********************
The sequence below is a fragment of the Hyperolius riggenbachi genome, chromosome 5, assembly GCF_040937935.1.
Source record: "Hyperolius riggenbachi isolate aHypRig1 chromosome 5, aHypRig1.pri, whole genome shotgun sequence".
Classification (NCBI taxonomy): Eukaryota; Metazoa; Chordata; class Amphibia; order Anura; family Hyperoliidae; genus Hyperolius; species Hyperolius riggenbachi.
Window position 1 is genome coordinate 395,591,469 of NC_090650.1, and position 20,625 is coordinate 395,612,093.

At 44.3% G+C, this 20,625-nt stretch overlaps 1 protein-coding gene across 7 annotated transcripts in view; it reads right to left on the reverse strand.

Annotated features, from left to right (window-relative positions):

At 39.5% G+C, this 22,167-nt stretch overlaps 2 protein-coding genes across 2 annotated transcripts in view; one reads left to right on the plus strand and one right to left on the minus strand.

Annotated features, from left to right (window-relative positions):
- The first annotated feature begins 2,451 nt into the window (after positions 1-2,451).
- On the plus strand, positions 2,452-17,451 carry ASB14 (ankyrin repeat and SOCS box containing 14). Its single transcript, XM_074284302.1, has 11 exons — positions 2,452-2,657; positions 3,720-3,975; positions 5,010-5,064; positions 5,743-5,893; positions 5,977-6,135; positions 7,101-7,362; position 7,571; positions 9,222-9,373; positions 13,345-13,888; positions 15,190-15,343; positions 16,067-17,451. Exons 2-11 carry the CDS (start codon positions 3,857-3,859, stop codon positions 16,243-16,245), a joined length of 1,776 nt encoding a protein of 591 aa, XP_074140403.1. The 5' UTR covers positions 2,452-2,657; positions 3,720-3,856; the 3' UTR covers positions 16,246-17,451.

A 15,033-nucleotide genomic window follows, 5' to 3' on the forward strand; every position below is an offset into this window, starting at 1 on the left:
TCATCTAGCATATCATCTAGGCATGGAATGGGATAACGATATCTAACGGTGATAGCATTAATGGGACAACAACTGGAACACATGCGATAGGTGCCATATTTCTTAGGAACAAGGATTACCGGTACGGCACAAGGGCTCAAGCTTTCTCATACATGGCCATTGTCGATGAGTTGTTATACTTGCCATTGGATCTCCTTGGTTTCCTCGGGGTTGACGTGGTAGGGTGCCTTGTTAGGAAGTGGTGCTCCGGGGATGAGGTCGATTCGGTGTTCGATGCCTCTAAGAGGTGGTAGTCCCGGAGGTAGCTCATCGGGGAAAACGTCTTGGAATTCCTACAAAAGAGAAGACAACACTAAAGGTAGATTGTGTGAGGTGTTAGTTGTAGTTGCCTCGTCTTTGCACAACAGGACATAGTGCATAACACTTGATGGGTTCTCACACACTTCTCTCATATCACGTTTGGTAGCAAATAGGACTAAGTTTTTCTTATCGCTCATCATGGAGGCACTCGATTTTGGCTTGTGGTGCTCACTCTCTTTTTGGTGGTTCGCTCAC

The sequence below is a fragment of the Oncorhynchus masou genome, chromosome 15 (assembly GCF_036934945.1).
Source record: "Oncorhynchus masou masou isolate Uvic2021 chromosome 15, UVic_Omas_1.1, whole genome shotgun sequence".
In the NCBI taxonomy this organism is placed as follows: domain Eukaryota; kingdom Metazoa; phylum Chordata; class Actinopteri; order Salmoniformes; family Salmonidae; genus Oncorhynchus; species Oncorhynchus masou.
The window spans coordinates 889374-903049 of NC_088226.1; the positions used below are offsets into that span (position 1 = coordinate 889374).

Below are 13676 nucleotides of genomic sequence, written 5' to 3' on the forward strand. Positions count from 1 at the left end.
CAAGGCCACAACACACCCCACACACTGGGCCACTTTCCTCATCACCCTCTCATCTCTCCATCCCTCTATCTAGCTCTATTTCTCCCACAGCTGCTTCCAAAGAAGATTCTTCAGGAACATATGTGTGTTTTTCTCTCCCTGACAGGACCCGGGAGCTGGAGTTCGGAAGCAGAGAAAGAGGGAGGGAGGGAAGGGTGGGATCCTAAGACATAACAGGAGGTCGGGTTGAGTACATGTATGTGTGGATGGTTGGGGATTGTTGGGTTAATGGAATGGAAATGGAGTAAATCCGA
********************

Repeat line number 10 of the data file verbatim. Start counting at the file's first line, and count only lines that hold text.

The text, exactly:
- On the plus strand, positions 2,452-17,451 carry ASB14 (ankyrin repeat and SOCS box containing 14). Its single transcript, XM_074284302.1, has 11 exons — positions 2,452-2,657; positions 3,720-3,975; positions 5,010-5,064; positions 5,743-5,893; positions 5,977-6,135; positions 7,101-7,362; position 7,571; positions 9,222-9,373; positions 13,345-13,888; positions 15,190-15,343; positions 16,067-17,451. Exons 2-11 carry the CDS (start codon positions 3,857-3,859, stop codon positions 16,243-16,245), a joined length of 1,776 nt encoding a protein of 591 aa, XP_074140403.1. The 5' UTR covers positions 2,452-2,657; positions 3,720-3,856; the 3' UTR covers positions 16,246-17,451.